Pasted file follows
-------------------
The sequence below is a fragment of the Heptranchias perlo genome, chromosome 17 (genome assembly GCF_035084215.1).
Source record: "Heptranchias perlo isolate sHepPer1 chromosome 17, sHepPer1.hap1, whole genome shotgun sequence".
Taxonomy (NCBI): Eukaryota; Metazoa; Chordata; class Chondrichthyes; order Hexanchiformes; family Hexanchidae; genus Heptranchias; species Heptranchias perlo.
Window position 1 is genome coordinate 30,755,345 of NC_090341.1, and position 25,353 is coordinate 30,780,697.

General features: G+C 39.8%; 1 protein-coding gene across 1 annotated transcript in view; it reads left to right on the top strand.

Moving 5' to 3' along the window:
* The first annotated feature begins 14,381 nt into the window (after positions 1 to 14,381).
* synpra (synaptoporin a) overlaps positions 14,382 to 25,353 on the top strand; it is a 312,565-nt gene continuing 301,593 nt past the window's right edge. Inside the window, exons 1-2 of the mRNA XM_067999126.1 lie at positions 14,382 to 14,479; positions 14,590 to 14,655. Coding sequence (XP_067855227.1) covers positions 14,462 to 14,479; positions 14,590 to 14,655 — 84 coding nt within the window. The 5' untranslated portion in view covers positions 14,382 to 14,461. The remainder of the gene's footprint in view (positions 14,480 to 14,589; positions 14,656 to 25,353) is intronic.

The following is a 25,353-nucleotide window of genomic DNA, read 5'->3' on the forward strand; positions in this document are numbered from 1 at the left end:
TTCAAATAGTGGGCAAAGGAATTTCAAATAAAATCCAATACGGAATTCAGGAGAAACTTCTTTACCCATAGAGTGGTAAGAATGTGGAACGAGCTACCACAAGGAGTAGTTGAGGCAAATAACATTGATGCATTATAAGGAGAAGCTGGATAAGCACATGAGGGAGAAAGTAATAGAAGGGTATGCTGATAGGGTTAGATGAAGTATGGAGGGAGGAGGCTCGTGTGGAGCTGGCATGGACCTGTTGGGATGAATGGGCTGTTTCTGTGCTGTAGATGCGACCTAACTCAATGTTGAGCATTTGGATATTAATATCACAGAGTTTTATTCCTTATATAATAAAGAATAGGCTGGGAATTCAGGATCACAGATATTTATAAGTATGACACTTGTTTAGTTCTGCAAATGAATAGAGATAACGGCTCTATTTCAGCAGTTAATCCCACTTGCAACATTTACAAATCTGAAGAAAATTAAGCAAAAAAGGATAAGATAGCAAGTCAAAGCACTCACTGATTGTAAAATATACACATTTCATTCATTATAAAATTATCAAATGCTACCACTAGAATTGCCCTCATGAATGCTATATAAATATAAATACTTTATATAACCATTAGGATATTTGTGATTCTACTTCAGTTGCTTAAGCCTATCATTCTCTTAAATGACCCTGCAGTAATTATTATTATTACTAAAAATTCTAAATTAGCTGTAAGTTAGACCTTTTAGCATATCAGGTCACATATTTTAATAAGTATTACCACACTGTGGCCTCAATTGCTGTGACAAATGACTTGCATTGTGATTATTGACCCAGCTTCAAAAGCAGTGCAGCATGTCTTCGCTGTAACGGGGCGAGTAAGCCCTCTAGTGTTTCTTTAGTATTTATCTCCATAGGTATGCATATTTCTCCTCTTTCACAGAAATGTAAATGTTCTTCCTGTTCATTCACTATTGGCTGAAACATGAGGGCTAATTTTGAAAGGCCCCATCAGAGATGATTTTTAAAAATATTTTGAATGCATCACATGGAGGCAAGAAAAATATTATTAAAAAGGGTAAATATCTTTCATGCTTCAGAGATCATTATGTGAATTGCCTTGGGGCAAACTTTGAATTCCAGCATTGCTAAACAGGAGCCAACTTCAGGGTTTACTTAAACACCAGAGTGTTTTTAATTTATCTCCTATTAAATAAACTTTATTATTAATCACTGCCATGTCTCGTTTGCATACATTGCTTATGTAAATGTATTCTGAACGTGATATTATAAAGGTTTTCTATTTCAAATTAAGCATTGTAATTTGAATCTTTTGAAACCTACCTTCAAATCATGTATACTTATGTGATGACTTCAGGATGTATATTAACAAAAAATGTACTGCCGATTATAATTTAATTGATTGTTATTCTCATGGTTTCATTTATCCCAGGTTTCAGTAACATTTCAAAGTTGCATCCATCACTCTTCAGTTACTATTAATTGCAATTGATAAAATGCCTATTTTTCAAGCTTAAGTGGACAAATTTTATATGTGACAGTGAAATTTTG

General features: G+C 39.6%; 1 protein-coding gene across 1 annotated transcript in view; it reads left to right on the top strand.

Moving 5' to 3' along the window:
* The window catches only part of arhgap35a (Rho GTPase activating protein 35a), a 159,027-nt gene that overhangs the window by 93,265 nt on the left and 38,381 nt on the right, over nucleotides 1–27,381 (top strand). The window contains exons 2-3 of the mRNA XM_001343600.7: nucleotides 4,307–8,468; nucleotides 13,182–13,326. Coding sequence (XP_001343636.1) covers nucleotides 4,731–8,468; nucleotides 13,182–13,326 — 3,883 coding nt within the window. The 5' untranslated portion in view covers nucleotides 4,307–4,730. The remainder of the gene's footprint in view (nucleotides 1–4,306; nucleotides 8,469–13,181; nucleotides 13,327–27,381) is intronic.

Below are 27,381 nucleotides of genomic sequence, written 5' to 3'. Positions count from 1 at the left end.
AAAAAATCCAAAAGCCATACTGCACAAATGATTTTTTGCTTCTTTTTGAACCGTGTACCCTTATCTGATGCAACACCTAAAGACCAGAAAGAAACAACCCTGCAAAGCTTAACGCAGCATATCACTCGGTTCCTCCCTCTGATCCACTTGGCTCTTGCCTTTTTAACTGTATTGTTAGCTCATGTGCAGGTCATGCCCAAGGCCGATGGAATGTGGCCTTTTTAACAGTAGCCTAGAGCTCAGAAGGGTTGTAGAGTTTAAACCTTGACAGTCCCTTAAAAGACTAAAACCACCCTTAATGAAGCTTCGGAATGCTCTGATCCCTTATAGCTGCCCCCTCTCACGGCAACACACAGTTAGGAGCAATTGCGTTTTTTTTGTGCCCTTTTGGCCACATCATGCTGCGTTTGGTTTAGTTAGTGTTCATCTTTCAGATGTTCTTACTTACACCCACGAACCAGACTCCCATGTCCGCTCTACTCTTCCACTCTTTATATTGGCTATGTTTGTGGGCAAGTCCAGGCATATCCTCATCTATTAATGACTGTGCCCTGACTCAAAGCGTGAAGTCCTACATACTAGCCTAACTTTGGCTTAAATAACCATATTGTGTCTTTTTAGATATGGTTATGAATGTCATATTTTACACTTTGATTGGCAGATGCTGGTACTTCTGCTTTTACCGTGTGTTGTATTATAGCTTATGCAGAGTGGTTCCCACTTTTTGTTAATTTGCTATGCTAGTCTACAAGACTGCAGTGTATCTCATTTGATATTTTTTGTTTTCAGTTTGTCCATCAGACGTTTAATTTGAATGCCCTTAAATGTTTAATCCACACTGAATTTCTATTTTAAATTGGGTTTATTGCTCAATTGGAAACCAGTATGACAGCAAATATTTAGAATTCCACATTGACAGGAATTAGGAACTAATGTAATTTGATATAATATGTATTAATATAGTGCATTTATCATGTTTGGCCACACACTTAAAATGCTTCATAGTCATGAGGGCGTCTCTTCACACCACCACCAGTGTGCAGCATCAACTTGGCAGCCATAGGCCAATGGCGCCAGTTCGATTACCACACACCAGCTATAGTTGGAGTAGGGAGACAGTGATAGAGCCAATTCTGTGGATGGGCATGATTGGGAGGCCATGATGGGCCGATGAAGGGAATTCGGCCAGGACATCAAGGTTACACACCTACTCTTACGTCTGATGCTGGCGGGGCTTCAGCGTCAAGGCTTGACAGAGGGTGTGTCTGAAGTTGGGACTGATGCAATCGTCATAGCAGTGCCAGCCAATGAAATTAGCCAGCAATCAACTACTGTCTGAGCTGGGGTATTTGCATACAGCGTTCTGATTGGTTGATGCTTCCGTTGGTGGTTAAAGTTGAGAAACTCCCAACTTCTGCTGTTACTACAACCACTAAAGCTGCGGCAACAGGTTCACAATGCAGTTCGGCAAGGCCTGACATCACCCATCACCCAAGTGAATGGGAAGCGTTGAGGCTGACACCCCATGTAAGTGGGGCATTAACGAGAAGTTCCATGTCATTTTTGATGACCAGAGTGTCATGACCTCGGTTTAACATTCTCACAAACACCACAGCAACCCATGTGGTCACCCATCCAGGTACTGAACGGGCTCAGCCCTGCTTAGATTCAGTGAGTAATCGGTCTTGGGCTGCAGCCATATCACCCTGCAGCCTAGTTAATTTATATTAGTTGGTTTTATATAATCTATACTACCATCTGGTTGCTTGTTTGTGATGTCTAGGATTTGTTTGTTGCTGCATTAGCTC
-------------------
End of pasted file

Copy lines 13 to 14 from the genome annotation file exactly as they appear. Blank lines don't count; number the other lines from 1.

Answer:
* The window catches only part of arhgap35a (Rho GTPase activating protein 35a), a 159,027-nt gene that overhangs the window by 93,265 nt on the left and 38,381 nt on the right, over nucleotides 1–27,381 (top strand). The window contains exons 2-3 of the mRNA XM_001343600.7: nucleotides 4,307–8,468; nucleotides 13,182–13,326. Coding sequence (XP_001343636.1) covers nucleotides 4,731–8,468; nucleotides 13,182–13,326 — 3,883 coding nt within the window. The 5' untranslated portion in view covers nucleotides 4,307–4,730. The remainder of the gene's footprint in view (nucleotides 1–4,306; nucleotides 8,469–13,181; nucleotides 13,327–27,381) is intronic.

Below are 27,381 nucleotides of genomic sequence, written 5' to 3'. Positions count from 1 at the left end.